But winning the war was the first priority for Robert Borden and his Conservative government. To this end, Borden promised to maintain a field force of 500,000 soldiers and to supply food and munitions to the Allied forces. As the war dragged on and Canadian casualties rose, fewer men volunteered for overseas service. To deal with this problem, Borden decided to introduce conscription. The conscription crisis of 1917 split the Liberal Party. Liberals who supported conscription agreed to run as Union government candidates in the ensuing election, but one of the conditions for their support was an agreement to deal with reconstruction issues, including centrally directed improvements to Canadians' health care.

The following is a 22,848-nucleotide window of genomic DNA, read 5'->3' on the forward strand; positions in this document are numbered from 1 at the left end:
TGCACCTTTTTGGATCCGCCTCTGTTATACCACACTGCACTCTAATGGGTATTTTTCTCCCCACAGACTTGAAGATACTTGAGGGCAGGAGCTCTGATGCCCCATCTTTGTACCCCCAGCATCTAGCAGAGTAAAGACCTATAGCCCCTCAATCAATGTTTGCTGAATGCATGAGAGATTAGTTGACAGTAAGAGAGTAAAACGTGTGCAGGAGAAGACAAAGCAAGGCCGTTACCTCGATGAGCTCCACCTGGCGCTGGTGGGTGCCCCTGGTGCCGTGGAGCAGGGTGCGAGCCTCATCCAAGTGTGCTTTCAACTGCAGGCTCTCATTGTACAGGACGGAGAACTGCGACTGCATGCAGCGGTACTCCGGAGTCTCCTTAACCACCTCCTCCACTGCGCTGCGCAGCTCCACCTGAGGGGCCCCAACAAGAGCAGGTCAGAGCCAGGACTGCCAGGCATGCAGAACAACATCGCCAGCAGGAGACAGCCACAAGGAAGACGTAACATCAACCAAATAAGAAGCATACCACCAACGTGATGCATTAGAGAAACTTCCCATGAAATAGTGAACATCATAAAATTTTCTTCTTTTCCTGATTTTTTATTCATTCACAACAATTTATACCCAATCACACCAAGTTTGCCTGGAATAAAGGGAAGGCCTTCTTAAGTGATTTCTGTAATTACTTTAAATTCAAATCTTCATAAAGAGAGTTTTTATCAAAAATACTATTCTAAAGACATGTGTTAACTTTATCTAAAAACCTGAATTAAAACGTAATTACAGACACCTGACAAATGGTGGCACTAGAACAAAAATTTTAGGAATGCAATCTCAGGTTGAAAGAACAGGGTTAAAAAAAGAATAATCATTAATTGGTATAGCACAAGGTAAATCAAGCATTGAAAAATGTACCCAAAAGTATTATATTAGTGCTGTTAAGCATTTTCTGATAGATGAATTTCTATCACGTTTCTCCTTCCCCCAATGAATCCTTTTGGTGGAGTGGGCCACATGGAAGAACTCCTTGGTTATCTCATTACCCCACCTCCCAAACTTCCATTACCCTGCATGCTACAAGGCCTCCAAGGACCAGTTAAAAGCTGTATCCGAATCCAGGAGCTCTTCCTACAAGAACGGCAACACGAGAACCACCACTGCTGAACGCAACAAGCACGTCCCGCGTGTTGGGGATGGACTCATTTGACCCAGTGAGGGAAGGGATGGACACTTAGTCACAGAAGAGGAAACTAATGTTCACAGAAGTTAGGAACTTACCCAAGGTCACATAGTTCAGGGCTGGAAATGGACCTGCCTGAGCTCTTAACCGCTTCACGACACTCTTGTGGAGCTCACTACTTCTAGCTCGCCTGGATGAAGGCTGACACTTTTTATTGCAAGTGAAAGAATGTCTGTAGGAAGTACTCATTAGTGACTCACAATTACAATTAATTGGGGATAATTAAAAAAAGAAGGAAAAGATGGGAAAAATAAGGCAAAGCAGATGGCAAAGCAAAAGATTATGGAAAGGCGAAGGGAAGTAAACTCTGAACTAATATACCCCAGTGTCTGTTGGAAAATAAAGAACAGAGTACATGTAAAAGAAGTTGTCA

The need for action was starkly revealed when the Halifax Explosion occurred on December 6, 1917. With 1,963 dead, 9,000 injured and 25,000 homeless, and with Halifax struck by a six-day blizzard immediately after the catastrophe, the city needed medical assistance, supplies and support. Canadians responded promptly, but with so many doctors and nurses serving on the Western Front, assistance came more rapidly from Massachusetts. The services needed to deal with the orphans, the blind and the disabled from this disaster were paralleled by those required for 160,000 returning wounded servicemen, many of whom had lost limbs or were disfigured by burns. The Department of Soldiers’ Civil Re-establishment had been created in 1917, and it not only developed training facilities for amputees but also opened or took over sanatoria to treat cases of tuberculosis. For the first time, the federal government was funding health services for Canadians, who had traditionally been expected to pay for their own care or to seek aid from municipal or provincial facilities.